Mary Louise Nelson, 82, and her daughter, Wendy Winningham, make each other laugh and finish each other's sentences. But when their conversation Thursday turned to the 86-year-old man who drove through the Santa Monica Farmers' Market, there was awkwardness.
"I'm only driving within three miles of my home," said Nelson, who has glaucoma. "I don't have any trouble driving."
"She feels like she can," said Winningham, 49. "I feel like she shouldn't."
It's a role reversal, a twist on the battle of wills between the teenager eager for the freedom a driver's license brings and the fretful parent reluctant to turn over the keys.
This time around, the child worries about safety, and the parent complains of being babied.
On Thursday, as the death toll from Wednesday's tragedy in Santa Monica rose to 10, the perennial debate took on new urgency. In Southern California, where a car can be a lifestyle and a lifeline, it seemed to be all many people could talk about.
As the head of the California Highway Patrol called for stricter testing of drivers older than 75, sons and daughters told of hiding keys and disabling engines to keep their aging parents -- hard of hearing, thickly lensed, slow to react -- off the road.
Nelson pilots her enormous Olds 98 around Sherman Oaks to shop and run errands. A few years ago, her children told her they didn't want her to drive alone to visit them in Camarillo and Oak Park. They pick her up.
Winningham drove her back to Los Angeles on Thursday after four days in Oak Park, and they went shopping at the Grove.
Nelson said she didn't cling to her license just for convenience. "My children are so busy," she said. "I don't want to be a burden."
She also said she still feels bad, years later, about the way her family got her own mother to stop driving. Nelson's brother called the motor vehicle department in Pennsylvania and urged the testers not to renew her license. They didn't.
"I think it was terrible," Nelson said. "He should have let her pass that test and then tried to reason with her."
In California there is no provision for reporting a driver simply on the basis of advanced age, because state law considers that discrimination. Moreover, if the DMV receives a report about an unsafe driver, the agency generally sends the driver a letter, saying a complaint was received and encouraging safer driving habits.
If the report is filed by a physician, police officer or immediate family member, however, state law requires that the driver be retested, said DMV spokesman Steve Haskins. Dr. Larry Baraff, longtime associate director of emergency medicine at UCLA Medical Center, encountered such a situation Wednesday.
Until then, he had never singled out a driver for DMV review. But after overseeing the initial treatment of 13 people injured at the farmers market, Baraff reported a driver -- a man in his 60s with a form of Parkinson's disease who had been in a solo accident.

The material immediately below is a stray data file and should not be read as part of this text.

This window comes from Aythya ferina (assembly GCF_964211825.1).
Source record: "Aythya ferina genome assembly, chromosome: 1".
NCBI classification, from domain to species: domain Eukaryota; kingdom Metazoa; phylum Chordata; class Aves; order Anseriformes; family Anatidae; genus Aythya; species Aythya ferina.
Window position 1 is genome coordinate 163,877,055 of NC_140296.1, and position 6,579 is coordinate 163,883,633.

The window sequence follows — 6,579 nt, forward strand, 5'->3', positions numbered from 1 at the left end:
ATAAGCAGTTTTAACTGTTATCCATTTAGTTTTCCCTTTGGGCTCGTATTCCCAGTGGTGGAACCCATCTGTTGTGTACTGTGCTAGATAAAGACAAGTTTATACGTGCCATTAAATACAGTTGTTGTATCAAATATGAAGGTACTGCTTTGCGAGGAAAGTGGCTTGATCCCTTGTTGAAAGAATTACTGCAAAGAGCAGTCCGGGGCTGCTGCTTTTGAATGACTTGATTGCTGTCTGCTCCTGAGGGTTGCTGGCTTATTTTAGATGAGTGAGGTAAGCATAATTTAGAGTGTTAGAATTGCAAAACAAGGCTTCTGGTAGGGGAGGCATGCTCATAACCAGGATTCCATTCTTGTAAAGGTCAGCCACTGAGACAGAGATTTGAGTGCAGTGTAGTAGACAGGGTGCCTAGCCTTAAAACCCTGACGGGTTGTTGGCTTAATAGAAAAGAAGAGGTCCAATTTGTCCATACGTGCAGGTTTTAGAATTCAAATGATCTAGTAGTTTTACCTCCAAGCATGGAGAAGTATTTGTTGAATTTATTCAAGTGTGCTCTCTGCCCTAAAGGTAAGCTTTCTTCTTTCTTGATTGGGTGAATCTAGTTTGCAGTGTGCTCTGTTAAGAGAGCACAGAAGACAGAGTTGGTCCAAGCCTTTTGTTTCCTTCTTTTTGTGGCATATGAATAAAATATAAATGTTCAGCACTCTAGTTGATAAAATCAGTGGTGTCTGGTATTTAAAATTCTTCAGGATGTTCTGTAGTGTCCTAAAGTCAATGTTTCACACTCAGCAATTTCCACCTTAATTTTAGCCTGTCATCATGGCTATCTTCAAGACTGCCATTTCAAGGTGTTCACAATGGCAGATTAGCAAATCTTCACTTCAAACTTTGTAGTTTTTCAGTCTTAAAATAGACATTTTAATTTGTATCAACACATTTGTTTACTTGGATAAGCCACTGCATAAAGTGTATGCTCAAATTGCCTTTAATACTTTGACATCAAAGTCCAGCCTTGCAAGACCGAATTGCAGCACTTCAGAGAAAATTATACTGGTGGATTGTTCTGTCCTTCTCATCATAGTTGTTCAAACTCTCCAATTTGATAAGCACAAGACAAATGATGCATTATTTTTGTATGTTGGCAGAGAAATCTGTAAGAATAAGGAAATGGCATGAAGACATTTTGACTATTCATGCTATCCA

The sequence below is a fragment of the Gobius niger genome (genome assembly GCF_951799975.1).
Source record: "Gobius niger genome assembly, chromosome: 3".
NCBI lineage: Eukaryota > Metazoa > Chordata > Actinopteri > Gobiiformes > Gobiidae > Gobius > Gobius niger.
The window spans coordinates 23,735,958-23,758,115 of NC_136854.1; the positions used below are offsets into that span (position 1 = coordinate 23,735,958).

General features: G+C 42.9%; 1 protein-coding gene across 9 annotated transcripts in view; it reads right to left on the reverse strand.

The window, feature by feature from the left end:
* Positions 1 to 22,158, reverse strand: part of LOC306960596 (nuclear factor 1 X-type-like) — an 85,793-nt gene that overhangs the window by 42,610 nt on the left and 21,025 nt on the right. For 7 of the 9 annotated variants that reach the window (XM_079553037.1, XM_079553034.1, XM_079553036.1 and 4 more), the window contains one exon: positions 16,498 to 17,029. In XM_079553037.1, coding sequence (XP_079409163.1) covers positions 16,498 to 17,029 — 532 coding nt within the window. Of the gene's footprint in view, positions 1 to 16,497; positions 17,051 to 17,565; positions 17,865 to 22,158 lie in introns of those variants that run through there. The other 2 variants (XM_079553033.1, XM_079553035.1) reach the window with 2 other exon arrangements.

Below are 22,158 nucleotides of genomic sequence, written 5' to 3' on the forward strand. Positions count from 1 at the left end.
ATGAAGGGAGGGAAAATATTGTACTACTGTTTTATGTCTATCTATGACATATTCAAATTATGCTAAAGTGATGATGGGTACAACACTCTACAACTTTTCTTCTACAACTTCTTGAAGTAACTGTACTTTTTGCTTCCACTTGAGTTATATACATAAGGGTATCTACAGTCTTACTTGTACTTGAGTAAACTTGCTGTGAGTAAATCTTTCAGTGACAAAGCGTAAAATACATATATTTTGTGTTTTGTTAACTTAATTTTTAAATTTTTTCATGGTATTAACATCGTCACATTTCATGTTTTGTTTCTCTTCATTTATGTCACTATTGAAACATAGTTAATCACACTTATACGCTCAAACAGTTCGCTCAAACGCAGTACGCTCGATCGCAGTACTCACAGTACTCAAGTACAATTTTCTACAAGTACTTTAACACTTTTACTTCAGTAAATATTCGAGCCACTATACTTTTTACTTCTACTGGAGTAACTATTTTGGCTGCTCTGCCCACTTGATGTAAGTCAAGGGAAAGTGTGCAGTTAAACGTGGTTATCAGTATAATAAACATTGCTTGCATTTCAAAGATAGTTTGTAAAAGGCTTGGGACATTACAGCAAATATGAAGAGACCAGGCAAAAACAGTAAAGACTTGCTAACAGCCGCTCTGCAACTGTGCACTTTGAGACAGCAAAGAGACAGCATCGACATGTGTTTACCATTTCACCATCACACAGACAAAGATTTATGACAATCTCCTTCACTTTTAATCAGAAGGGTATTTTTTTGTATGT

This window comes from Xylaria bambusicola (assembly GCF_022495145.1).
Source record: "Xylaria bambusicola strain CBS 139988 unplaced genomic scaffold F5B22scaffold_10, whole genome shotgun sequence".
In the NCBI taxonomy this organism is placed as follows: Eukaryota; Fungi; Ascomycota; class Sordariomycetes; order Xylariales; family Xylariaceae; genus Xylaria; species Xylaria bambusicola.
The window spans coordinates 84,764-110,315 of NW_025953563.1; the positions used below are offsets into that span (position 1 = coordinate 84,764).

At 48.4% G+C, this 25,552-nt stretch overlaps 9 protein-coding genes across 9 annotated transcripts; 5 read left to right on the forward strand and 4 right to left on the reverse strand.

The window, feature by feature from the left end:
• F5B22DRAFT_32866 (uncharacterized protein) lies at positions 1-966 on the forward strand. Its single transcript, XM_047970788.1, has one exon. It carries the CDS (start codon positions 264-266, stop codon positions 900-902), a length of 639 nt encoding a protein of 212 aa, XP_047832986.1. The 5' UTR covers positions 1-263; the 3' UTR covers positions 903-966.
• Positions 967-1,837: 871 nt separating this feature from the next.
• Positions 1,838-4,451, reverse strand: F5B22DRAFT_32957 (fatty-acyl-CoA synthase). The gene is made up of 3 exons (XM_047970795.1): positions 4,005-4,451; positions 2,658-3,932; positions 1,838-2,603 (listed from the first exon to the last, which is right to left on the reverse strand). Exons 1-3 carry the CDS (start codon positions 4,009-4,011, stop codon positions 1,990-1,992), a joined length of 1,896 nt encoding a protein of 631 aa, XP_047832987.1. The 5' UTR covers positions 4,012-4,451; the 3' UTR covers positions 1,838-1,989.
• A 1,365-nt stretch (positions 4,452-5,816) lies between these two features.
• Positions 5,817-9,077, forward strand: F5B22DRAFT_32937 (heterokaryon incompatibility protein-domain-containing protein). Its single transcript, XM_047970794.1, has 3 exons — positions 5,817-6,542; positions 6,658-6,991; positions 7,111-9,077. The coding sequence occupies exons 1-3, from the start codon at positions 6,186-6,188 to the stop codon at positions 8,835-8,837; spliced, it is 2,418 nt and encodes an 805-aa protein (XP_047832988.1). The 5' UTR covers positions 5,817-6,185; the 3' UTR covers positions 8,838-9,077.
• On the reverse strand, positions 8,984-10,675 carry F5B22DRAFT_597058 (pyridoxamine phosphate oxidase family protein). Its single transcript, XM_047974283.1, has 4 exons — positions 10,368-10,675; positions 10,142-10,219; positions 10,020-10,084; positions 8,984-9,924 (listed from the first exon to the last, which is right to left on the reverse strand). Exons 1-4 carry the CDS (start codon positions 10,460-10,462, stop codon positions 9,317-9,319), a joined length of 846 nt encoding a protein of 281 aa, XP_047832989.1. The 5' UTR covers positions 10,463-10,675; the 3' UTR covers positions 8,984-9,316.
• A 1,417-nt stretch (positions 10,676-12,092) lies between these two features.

"I thought if I send this guy out and he does hurt anyone else, I'm going to feel bad," the doctor said.
In Alhambra on Thursday, Vincent Polito remembered worrying that his 88-year-old father, Frank, would hurt someone. Two years ago, he took action.
"I don't think he will ever forgive me for selling his car," said Vincent, 60. His father had been in two crashes in a year and could no longer read street signs. "It got to the point where there was an argument and he was totally against it.... I had to do it to save him and to save other people."
The elder Polito, who coached Little League baseball for 40 years and was known for his get-tough attitude, still has a valid license, despite little peripheral vision and one eye with only 6% sight. But now he must rely on others to get around.
"Oh, God, it's like taking your life away," he said Thursday after riding an Alhambra Senior Dial-a-Ride van to a senior center. "I can't just do what I want anymore."
Other gray-haired fathers and mothers said they were standing their ground. They expressed fears that the Santa Monica deaths would lead to unreasonable restrictions on their driving privileges, compounding the hardships and indignities of advanced age.
"Everybody that's come in the door today has been talking about it," said Alice Merritt, 81, who was volunteering at the Long Beach Senior Center with her sister, Julie, 72. They both drive.
"I'm worried. I'm 81," she said. Wednesday's crash "just may change everything. We'll have to take the written test [more often], we'll have to take the driving test."
Merritt said she knows her limitations. She said she never drives the freeway, never tops 40 mph in her Ford Focus, and had planned even before Wednesday's crash to park her car for good when her license expired in three years.
Center director Shelley Hellen said losing the ability to drive is extremely traumatic for most people. "You lose your independence," she said. "So people can really go downhill from there."